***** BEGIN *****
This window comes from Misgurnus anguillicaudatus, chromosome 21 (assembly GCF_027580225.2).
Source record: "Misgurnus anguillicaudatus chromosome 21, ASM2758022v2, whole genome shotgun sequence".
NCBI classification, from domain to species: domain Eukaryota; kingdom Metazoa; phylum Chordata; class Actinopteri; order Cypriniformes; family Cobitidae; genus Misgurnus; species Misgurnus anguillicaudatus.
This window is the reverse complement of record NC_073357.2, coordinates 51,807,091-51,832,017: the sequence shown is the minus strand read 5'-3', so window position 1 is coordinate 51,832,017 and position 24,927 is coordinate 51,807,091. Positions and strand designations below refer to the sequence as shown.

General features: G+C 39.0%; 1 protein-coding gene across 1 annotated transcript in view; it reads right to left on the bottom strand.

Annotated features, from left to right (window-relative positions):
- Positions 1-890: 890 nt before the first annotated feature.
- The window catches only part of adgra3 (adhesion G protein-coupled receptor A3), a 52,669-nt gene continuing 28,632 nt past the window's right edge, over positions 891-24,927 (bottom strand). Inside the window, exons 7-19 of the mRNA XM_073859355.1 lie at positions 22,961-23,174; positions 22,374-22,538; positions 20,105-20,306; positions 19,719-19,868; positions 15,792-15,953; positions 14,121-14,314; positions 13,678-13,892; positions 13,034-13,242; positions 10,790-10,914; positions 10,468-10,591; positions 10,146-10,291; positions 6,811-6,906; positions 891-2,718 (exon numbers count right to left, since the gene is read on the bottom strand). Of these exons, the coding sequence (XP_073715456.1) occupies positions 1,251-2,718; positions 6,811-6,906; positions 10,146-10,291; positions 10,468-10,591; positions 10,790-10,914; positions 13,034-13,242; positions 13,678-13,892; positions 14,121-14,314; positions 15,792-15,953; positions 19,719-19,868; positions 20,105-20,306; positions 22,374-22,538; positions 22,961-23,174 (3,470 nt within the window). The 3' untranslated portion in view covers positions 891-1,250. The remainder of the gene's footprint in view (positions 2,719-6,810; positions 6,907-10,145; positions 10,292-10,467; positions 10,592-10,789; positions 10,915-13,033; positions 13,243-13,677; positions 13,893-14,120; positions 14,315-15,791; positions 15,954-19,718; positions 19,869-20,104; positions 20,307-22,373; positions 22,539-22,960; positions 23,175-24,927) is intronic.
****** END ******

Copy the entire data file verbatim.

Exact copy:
This window comes from Misgurnus anguillicaudatus, chromosome 21 (assembly GCF_027580225.2).
Source record: "Misgurnus anguillicaudatus chromosome 21, ASM2758022v2, whole genome shotgun sequence".
NCBI classification, from domain to species: domain Eukaryota; kingdom Metazoa; phylum Chordata; class Actinopteri; order Cypriniformes; family Cobitidae; genus Misgurnus; species Misgurnus anguillicaudatus.
This window is the reverse complement of record NC_073357.2, coordinates 51,807,091-51,832,017: the sequence shown is the minus strand read 5'-3', so window position 1 is coordinate 51,832,017 and position 24,927 is coordinate 51,807,091. Positions and strand designations below refer to the sequence as shown.

General features: G+C 39.0%; 1 protein-coding gene across 1 annotated transcript in view; it reads right to left on the bottom strand.

Annotated features, from left to right (window-relative positions):
- Positions 1-890: 890 nt before the first annotated feature.
- The window catches only part of adgra3 (adhesion G protein-coupled receptor A3), a 52,669-nt gene continuing 28,632 nt past the window's right edge, over positions 891-24,927 (bottom strand). Inside the window, exons 7-19 of the mRNA XM_073859355.1 lie at positions 22,961-23,174; positions 22,374-22,538; positions 20,105-20,306; positions 19,719-19,868; positions 15,792-15,953; positions 14,121-14,314; positions 13,678-13,892; positions 13,034-13,242; positions 10,790-10,914; positions 10,468-10,591; positions 10,146-10,291; positions 6,811-6,906; positions 891-2,718 (exon numbers count right to left, since the gene is read on the bottom strand). Of these exons, the coding sequence (XP_073715456.1) occupies positions 1,251-2,718; positions 6,811-6,906; positions 10,146-10,291; positions 10,468-10,591; positions 10,790-10,914; positions 13,034-13,242; positions 13,678-13,892; positions 14,121-14,314; positions 15,792-15,953; positions 19,719-19,868; positions 20,105-20,306; positions 22,374-22,538; positions 22,961-23,174 (3,470 nt within the window). The 3' untranslated portion in view covers positions 891-1,250. The remainder of the gene's footprint in view (positions 2,719-6,810; positions 6,907-10,145; positions 10,292-10,467; positions 10,592-10,789; positions 10,915-13,033; positions 13,243-13,677; positions 13,893-14,120; positions 14,315-15,791; positions 15,954-19,718; positions 19,869-20,104; positions 20,307-22,373; positions 22,539-22,960; positions 23,175-24,927) is intronic.